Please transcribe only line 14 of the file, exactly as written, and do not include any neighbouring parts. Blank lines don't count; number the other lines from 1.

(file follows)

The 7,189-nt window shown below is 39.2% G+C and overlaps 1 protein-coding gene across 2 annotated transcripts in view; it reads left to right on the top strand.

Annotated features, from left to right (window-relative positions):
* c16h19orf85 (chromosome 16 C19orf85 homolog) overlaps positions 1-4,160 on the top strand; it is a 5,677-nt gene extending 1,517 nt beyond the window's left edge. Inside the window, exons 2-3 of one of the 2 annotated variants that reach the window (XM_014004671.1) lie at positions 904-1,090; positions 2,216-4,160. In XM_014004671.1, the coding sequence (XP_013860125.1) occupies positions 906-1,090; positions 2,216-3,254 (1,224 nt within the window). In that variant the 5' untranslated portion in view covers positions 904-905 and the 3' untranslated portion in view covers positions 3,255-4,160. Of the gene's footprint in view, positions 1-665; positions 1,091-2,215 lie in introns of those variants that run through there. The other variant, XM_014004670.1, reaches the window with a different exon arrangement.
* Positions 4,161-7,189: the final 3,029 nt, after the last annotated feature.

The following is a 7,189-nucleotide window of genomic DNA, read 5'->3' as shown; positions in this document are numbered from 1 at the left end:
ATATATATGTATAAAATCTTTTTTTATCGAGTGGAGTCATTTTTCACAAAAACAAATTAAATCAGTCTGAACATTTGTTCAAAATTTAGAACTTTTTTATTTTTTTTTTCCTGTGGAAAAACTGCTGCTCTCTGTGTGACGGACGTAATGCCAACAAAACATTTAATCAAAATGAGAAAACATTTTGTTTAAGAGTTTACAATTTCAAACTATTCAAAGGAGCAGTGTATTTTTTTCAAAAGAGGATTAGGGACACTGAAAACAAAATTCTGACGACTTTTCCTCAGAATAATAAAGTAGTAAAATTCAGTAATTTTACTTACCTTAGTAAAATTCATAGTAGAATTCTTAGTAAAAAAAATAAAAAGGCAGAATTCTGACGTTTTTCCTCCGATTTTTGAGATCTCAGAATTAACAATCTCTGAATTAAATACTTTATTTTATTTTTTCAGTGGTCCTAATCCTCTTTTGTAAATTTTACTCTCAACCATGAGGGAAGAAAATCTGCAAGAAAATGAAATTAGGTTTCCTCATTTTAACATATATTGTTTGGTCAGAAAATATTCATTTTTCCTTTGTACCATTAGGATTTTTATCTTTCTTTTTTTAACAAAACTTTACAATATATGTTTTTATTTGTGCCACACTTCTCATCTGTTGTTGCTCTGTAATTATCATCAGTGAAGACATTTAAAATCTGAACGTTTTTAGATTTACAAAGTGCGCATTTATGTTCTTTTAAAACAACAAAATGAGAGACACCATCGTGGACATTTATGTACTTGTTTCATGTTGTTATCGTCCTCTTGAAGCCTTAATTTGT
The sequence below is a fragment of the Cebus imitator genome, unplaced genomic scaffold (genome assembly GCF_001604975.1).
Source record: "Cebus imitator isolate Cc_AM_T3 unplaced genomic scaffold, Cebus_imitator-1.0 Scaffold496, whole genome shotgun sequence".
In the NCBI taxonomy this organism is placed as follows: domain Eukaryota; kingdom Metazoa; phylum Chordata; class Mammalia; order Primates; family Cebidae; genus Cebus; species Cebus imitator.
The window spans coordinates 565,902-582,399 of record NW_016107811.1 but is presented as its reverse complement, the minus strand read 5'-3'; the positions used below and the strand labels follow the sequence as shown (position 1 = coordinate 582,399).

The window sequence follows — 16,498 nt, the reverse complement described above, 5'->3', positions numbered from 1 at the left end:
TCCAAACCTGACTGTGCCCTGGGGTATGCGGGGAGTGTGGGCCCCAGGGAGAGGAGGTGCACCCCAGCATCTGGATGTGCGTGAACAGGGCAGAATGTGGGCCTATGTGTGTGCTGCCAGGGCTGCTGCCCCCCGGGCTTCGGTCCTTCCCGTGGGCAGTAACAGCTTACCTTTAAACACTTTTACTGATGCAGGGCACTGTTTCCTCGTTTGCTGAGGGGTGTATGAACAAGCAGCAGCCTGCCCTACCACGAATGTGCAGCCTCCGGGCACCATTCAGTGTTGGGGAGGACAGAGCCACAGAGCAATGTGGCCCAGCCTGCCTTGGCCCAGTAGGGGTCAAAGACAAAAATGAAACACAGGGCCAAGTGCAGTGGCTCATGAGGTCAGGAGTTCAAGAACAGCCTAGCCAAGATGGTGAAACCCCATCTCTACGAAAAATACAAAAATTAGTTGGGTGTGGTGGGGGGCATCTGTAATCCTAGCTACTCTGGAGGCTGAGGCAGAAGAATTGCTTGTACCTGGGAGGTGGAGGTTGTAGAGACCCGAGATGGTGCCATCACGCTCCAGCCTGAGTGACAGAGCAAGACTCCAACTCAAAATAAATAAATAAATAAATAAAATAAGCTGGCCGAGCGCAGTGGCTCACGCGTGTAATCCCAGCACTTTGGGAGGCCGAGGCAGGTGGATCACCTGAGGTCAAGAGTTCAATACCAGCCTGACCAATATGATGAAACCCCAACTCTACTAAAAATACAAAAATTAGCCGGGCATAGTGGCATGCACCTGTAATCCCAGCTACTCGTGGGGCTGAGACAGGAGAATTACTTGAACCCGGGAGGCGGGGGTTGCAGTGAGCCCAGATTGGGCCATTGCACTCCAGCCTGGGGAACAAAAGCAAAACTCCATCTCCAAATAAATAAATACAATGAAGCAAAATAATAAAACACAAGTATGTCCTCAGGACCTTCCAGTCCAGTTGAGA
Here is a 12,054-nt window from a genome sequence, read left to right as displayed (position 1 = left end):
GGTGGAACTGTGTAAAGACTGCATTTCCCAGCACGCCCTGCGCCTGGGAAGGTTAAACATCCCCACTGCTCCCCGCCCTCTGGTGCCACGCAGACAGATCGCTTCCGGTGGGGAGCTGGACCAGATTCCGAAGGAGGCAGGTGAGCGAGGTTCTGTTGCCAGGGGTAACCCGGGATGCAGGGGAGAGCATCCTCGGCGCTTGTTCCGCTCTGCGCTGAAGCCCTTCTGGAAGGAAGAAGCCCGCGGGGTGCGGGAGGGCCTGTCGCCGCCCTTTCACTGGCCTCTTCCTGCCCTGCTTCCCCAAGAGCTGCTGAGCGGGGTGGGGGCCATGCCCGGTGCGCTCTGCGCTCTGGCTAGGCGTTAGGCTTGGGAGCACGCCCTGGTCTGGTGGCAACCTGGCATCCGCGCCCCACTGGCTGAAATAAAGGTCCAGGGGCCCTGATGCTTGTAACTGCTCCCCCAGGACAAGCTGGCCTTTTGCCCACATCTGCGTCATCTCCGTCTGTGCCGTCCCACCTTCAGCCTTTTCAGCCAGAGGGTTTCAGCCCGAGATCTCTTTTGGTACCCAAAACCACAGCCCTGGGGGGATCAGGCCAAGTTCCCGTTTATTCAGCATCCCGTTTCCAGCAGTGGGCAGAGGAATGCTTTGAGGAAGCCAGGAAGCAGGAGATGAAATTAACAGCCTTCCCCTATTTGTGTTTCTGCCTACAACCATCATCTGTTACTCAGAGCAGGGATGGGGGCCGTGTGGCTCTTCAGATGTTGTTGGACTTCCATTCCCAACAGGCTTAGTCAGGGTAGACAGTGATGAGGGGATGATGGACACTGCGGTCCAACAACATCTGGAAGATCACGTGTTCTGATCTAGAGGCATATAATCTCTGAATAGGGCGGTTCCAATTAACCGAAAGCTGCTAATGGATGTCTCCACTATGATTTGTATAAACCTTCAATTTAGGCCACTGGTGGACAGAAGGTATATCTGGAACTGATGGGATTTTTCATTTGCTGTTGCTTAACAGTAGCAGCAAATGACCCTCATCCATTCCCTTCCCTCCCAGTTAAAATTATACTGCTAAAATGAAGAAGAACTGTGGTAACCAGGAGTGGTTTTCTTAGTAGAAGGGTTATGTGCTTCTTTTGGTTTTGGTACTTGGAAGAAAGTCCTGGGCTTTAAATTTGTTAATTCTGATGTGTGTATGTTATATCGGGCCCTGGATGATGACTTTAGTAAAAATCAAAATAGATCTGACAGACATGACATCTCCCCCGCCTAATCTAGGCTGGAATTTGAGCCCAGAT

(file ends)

GGTGGAACTGTGTAAAGACTGCATTTCCCAGCACGCCCTGCGCCTGGGAAGGTTAAACATCCCCACTGCTCCCCGCCCTCTGGTGCCACGCAGACAGATCGCTTCCGGTGGGGAGCTGGACCAGATTCCGAAGGAGGCAGGTGAGCGAGGTTCTGTTGCCAGGGGTAACCCGGGATGCAGGGGAGAGCATCCTCGGCGCTTGTTCCGCTCTGCGCTGAAGCCCTTCTGGAAGGAAGAAGCCCGCGGGGTGCGGGAGGGCCTGTCGCCGCCCTTTCACTGGCCTCTTCCTGCCCTGCTTCCCCAAGAGCTGCTGAGCGGGGTGGGGGCCATGCCCGGTGCGCTCTGCGCTCTGGCTAGGCGTTAGGCTTGGGAGCACGCCCTGGTCTGGTGGCAACCTGGCATCCGCGCCCCACTGGCTGAAATAAAGGTCCAGGGGCCCTGATGCTTGTAACTGCTCCCCCAGGACAAGCTGGCCTTTTGCCCACATCTGCGTCATCTCCGTCTGTGCCGTCCCACCTTCAGCCTTTTCAGCCAGAGGGTTTCAGCCCGAGATCTCTTTTGGTACCCAAAACCACAGCCCTGGGGGGATCAGGCCAAGTTCCCGTTTATTCAGCATCCCGTTTCCAGCAGTGGGCAGAGGAATGCTTTGAGGAAGCCAGGAAGCAGGAGATGAAATTAACAGCCTTCCCCTATTTGTGTTTCTGCCTACAACCATCATCTGTTACTCAGAGCAGGGATGGGGGCCGTGTGGCTCTTCAGATGTTGTTGGACTTCCATTCCCAACAGGCTTAGTCAGGGTAGACAGTGATGAGGGGATGATGGACACTGCGGTCCAACAACATCTGGAAGATCACGTGTTCTGATCTAGAGGCATATAATCTCTGAATAGGGCGGTTCCAATTAACCGAAAGCTGCTAATGGATGTCTCCACTATGATTTGTATAAACCTTCAATTTAGGCCACTGGTGGACAGAAGGTATATCTGGAACTGATGGGATTTTTCATTTGCTGTTGCTTAACAGTAGCAGCAAATGACCCTCATCCATTCCCTTCCCTCCCAGTTAAAATTATACTGCTAAAATGAAGAAGAACTGTGGTAACCAGGAGTGGTTTTCTTAGTAGAAGGGTTATGTGCTTCTTTTGGTTTTGGTACTTGGAAGAAAGTCCTGGGCTTTAAATTTGTTAATTCTGATGTGTGTATGTTATATCGGGCCCTGGATGATGACTTTAGTAAAAATCAAAATAGATCTGACAGACATGACATCTCCCCCGCCTAATCTAGGCTGGAATTTGAGCCCAGAT